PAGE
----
Many South Sound hotel and motel operators continue to question so-called room tax rates and how revenue from the taxes they’re required to collect isbeing spent.

The purpose of the tax is to generate funds that can be used to attract tourists. If the city in which a hotel if located doesn’t charge a room tax, the county is free to impose the same one that’s charged at hotels and motels in its unincorporated areas.

Olympia funded a variety of events and organizations with hotel taxes in 1999. The biggest recipient was the Washington Center for the Performing Arts, followed by the visitors and convention center. Third was Bigelow House, an historic attraction. Olympia’s sesquicentennial celebration was fourth. Other activities receiving assistance were the farmers market, Olympia Symphony Orchestra, a Shakespeare festival, the art walk and a parade called Procession of the Species.

Puyallup, for instance, collects a 7 percent room tax. Some of the money funds a City float, which represents Puyallup in parades around the Northwest, including the Daffodil Parade. It even makes the trip to San Diego for the Holiday Bowl Parade.

“It is the only float from the Northwest that I know of that is invited to the Holiday Bowl every year,” boasts Dean Driver, chief financial officer for the City of Puyallup.

Asked if he believes the Puyallup Motel benefits from the float, owner Young Park replies: “What do you think?”

He’s more enthusiastic that funds also go to the Meeker Mansion, the Daffodil Parade, local visitor and convention efforts and the Tacoma-Pierce County Convention and Visitors Bureau. In addition, public art exhibits scattered around downtown are funded with revenue from the tax.

“That draws a lot of tourists to town,” Driver says of the art.

Yet Park wonders why hotel guests are taxed at a higher rate than those who patronize other businesses.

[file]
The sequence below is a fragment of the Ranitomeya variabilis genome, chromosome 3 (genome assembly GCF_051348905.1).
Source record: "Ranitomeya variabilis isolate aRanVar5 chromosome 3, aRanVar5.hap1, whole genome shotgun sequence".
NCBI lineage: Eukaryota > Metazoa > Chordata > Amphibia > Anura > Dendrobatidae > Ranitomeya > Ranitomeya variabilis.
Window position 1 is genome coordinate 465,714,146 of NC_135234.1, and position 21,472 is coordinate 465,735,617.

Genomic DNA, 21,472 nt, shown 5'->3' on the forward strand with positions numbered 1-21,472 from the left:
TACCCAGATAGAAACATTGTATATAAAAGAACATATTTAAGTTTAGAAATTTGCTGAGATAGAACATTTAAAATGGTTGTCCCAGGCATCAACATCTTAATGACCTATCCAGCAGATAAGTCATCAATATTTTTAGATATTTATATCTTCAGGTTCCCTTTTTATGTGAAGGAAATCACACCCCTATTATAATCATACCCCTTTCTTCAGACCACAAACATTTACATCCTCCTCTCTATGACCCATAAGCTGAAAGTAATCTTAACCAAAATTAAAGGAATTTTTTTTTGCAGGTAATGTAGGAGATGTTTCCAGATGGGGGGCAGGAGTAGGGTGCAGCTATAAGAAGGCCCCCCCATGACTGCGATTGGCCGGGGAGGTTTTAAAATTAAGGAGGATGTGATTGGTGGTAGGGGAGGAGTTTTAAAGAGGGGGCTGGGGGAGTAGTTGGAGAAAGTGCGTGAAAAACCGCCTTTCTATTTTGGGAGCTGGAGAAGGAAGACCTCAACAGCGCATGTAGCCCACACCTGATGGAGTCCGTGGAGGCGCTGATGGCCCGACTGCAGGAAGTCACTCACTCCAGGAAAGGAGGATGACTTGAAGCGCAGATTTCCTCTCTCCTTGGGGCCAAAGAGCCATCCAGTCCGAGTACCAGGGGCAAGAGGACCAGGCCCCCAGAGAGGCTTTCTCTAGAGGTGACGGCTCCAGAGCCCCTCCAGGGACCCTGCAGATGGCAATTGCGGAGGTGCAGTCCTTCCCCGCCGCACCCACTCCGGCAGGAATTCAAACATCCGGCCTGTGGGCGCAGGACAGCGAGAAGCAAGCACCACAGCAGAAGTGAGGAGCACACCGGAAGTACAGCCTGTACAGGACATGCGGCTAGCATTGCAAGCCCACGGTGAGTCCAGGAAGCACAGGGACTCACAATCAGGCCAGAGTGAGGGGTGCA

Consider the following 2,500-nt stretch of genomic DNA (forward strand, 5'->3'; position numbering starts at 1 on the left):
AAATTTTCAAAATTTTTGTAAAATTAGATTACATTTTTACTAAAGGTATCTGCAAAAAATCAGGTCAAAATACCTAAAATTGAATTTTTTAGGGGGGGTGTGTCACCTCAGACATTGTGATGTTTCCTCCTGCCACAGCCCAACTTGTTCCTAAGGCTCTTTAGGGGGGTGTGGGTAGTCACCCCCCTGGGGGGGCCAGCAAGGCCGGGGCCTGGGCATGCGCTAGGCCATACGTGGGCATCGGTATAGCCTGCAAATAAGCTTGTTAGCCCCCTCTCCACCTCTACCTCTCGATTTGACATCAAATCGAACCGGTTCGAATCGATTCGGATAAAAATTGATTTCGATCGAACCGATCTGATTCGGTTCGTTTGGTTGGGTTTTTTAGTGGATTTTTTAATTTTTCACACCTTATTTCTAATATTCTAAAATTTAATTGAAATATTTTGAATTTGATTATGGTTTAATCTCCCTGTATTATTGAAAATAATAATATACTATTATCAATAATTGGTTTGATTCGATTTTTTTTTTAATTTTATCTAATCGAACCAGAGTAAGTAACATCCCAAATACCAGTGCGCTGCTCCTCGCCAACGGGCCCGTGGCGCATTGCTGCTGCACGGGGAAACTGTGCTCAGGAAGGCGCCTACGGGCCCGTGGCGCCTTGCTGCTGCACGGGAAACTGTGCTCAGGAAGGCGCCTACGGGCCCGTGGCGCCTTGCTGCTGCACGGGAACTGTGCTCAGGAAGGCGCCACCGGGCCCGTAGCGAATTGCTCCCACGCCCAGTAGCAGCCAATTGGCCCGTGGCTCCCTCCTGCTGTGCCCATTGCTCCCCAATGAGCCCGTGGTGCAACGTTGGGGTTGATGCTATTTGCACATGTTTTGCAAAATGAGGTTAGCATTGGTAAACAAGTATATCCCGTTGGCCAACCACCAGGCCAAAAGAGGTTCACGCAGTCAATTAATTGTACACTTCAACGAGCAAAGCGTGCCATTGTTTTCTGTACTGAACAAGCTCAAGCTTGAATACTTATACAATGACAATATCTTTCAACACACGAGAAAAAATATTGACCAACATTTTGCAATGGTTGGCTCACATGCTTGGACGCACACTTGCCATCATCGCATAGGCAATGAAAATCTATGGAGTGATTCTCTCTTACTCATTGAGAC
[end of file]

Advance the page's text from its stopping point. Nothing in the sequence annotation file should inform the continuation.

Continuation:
“That does not make sense,” he says.

He says guests expect a regular sales tax of around 8 percent on their bill. “When I say 13.4 percent (the sales tax plus the room tax), they say, ‘Wow’.”

“Guests tend to be a little shocked when they see 13.4 percent on their bill,” agrees Mary Hursh, front office manager of the Comfort Inn in Fife, whose sales and room taxes add up the same total as Puyallup’s.

Hursh feels the tax is worthwhile. Fife is trying to establish an identity and provide residents with events and facilities that improve the quality of life, she says.

“The business community needs to support that,” she declares. “People should take pride in where they live and work.”

In Fife, hotel taxes fund the City’s Daffodil float and softball fields at a City park. The Fife Visitor Information Center receives money to pay for advertising in regional publications. The Fife International Festival, Tacoma-Pierce County CVB, the Daffodil Festival and a sports commission also receive money.

Tacoma also collects a 7 percent room tax. A 2 percent tax instituted in 1970 goes into a stadium and convention center fund. Another 2 percent is earmarked for a visitor and convention promotion sub-fund, and 3 percent goes to a tourism and convention sub fund.

Sumner uses hotel taxes to sponsor a booth at the Western Washington Fair. They also support a tourism development fund and concerts in the park, Ryan House and banners with a train motif to help promote the Sound Transit train station.

Visitors to hostelries with at least 25 units in the Gig Harbor city limits are subject to a 7 percent hotel-motel tax in addition to regular sales tax. Those with fewer than 25 units pay 4 percent. City Finance Director Dave Rodenbach says the tax revenue has jumped sharply in the last three years.

Gig Harbor collected $16,000 in hotel-motel tax revenue in 1997. The revenue jumped to $45,000 in 1998 and shot to $124,000 last year.

Rodenbach says all the hotel-motel tax revenues by law must be used for tourism-related activities. The money tourists bring into the community is, in turn, used to attract more tourists.

By John Larson, Business Examiner staff